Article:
It’s been over a year now since Apple announced plans for three new child safety features, including a system to detect known child sexual abuse images (CSAM) stored in iCloud Photos, a option to blur sexually explicit photos in the Messages app, and child exploitation resources for Siri. These last two features are now available, but Apple remains silent on its CSAM detection plans.
Apple originally said CSAM detection would be implemented in an update to iOS 15 and iPadOS 15 by the end of 2021, but the company eventually postponed the feature based on “customer feedback, advocacy groups, researchers and others”.
In September 2021, Apple released the following update to its Child Safety:
Previously, we announced plans for features to help protect children from predators who use communication tools to recruit and exploit them and to help limit the spread of child sexual abuse material. Based on feedback from customers, advocacy groups, researchers, and others, we’ve decided to take more time over the next few months to gather feedback and make improvements before releasing these child safety features. of crucial importance.
In December 2021, Apple removed the above update and all references to its CSAM detection plans from its Child Safety page, but an Apple spokesperson informed The edge that Apple’s plans for the feature had not changed. To our knowledge, however, Apple has not publicly commented on the plans since then.
We contacted Apple to ask if the feature is still planned. Apple did not immediately respond to a request for comment.
Apple made progress in implementing its child safety features for the Messages app and Siri with the release of iOS 15.2 and other software updates in December 2021, and it expanded the functionality of the app. Messages app to Australia, Canada, New Zealand and UK with iOS. 15.5 and other software releases in May 2022.
Apple said its CSAM detection system was “designed with user privacy in mind.” The system would perform “on-device matching using a database of known CSAM image hashes” from child safety organizations, which Apple would transform into an “unreadable set of securely stored hashes”. security on users’ devices”.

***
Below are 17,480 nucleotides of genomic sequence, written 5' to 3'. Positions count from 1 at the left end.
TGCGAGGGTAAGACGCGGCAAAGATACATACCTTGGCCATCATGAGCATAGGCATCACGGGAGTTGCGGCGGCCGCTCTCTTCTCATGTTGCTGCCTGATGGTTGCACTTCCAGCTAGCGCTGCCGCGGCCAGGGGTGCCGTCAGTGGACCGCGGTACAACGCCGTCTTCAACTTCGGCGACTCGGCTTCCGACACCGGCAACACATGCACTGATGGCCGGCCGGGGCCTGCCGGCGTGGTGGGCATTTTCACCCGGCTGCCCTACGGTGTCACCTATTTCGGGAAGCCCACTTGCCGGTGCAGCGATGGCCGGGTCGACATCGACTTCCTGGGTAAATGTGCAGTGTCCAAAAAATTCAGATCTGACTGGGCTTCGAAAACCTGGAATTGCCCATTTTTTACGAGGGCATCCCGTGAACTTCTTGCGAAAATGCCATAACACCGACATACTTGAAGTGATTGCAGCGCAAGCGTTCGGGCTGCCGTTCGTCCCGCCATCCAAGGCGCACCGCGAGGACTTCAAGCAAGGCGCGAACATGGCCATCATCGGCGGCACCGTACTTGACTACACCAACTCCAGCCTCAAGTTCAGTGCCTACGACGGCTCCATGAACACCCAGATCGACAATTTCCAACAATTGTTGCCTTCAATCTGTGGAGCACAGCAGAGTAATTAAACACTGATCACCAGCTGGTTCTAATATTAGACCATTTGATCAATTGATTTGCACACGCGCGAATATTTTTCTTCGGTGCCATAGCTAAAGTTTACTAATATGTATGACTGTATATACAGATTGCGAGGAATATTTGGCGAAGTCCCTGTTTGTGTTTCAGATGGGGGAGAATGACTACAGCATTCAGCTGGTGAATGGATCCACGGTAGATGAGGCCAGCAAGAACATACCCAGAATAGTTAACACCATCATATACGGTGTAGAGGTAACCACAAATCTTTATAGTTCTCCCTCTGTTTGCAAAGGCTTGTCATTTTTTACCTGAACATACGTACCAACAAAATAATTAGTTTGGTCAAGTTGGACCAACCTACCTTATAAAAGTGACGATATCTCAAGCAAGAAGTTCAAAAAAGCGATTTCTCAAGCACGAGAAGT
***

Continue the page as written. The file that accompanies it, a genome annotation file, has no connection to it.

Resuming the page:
Apple planned to report iCloud accounts with known CSAM image hashes to the National Center for Missing and Exploited Children (NCMEC), a nonprofit that works in conjunction with US law enforcement. Apple said there would be a “threshold” that would ensure “less than a one in a trillion chance per year” of an account being misreported by the system, as well as manual review of accounts reported by a human .
Apple’s plans have been criticized by a wide range of individuals and organizations, including security researchers, the Electronic Frontier Foundation (EFF), politicians, political groups, academic researchers, and even some employees. from Apple.
Some critics have argued that Apple’s child safety features could create a “backdoor” into devices, which governments or law enforcement could use to monitor users. Another concern was about false positives, including the possibility of someone intentionally adding CSAM images to someone else’s iCloud account to get their account flagged.
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